Barberton pushes for university
Sizwe sama Yende
Barberton has put in a strong bid for Mpumalanga University
to be built there and the Umjindi municipality has already donated 135 hectares
of land for it.
The project is set to cost about R6bn.
Formal and informal businesses in the town that is going to
be home to the province’s first university should brace themselves for economic
growth, according to organised business formations.
The National African Federated Chamber of Commerce and
Industry (Nafcoc) and the Barberton Chamber of Business in the gold-mining town
said the additional 15 000 or so extra people that the university would bring
to town, would boost both emerging and established businesses.
President Jacob Zuma confirmed this week that new
universities would be constructed in Mpumalanga and Northern Cape and that
R300m had been allocated for preparatory work.
A forum in the gold-mining town of Barberton has already put
in a strong bid for the university.
Residents of the provincial capital city, Nelspruit, have
however not lobbied as much as the Umjindi University Forum.
The forum is selling Barberton’s gold-mining activities,
agriculture and its best-preserved fossil remains of the earth’s formation as
foundations for the new university’s geology and science faculties.
Barberton’s serenity as a conducive environment for
education, its proximity to both Mozambique and Swaziland and tourist
attractions are also part of the bid document.
Nico Oosthuizen, president of Barberton Chamber of Business,
said: “The university will stimulate new jobs, partnerships, infrastructure and
knowledge-based industries and serve as a powerful magnet for private and
“But it can also improve the town’s physical
characteristics, attracting more restaurants, shops and housing.”
Thulani Gwebu, secretary of Nafcoc in Barberton, said
vendors, backroom owners, gardening and cleaning service companies would have
more reliable sources of income.
“The extra people, even if they bring R500 each, translates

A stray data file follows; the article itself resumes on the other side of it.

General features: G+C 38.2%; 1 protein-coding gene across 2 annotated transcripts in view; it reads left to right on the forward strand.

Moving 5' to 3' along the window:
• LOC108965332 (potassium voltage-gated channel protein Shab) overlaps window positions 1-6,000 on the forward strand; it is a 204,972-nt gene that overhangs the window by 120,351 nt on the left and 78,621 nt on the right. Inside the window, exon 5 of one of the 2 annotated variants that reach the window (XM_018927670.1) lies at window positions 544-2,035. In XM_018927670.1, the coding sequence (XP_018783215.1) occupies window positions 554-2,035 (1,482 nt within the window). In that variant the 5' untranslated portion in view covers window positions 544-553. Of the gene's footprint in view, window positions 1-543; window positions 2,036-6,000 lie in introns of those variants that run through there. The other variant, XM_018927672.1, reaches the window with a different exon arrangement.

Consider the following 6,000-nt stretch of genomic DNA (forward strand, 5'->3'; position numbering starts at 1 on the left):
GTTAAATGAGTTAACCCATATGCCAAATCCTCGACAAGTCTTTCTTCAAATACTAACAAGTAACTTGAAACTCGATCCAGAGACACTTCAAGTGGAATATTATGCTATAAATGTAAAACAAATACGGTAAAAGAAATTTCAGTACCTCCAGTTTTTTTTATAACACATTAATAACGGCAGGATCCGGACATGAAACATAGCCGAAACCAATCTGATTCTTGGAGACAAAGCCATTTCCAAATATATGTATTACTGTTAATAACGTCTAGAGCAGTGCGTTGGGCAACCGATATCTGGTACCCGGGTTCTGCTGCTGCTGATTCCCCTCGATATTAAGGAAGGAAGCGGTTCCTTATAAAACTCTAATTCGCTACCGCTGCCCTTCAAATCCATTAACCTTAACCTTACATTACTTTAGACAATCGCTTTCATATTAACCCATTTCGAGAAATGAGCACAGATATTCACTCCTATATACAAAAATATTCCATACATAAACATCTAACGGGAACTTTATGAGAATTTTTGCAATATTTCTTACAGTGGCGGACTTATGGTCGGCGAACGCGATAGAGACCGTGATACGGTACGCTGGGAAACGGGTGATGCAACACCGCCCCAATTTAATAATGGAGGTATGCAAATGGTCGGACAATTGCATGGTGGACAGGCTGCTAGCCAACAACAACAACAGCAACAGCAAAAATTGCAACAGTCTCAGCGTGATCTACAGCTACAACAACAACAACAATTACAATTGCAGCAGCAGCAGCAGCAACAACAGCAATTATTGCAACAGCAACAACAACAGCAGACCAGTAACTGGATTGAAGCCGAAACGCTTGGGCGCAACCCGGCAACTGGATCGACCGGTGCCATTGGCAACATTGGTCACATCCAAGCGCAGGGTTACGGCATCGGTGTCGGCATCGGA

to more income for any business.
“New entrepreneurs in the townships could emerge as they
would be anticipating to cash in on students who will not stay on campus. And
they may have to extend their houses and rent out some rooms,” he said adding
that: “The benefit to the municipality’s revenue cannot be over-emphasised as
it will get more in property rates, electricity and water tariffs.”
Estate agent Marietijie Pienaar of Huizen Properties said
property developers had shunned Barberton because they saw no potential.
“If I ask a property developer to build a block of flats
now, he will ask who is going to rent them,” said Pienaar.
“A university can bring vibrancy in this sector in that
cluster homes can be built and people can invest in buying houses to rent them
The Mpumalanga government still has to decide the location
of the main campus.
Initially, the government wanted different faculties to be
built in all the province’s three regions – Ehlanzeni, Gert Sibande and
“There are several proposals that are being considered,”
said provincial government spokesperson Lebona Mosia.
The Lowveld Chamber of Business and Tourism agreed that the
university would inject economic growth into the region but had not yet
conducted a detailed research on its effect and where it should be located.
- City Press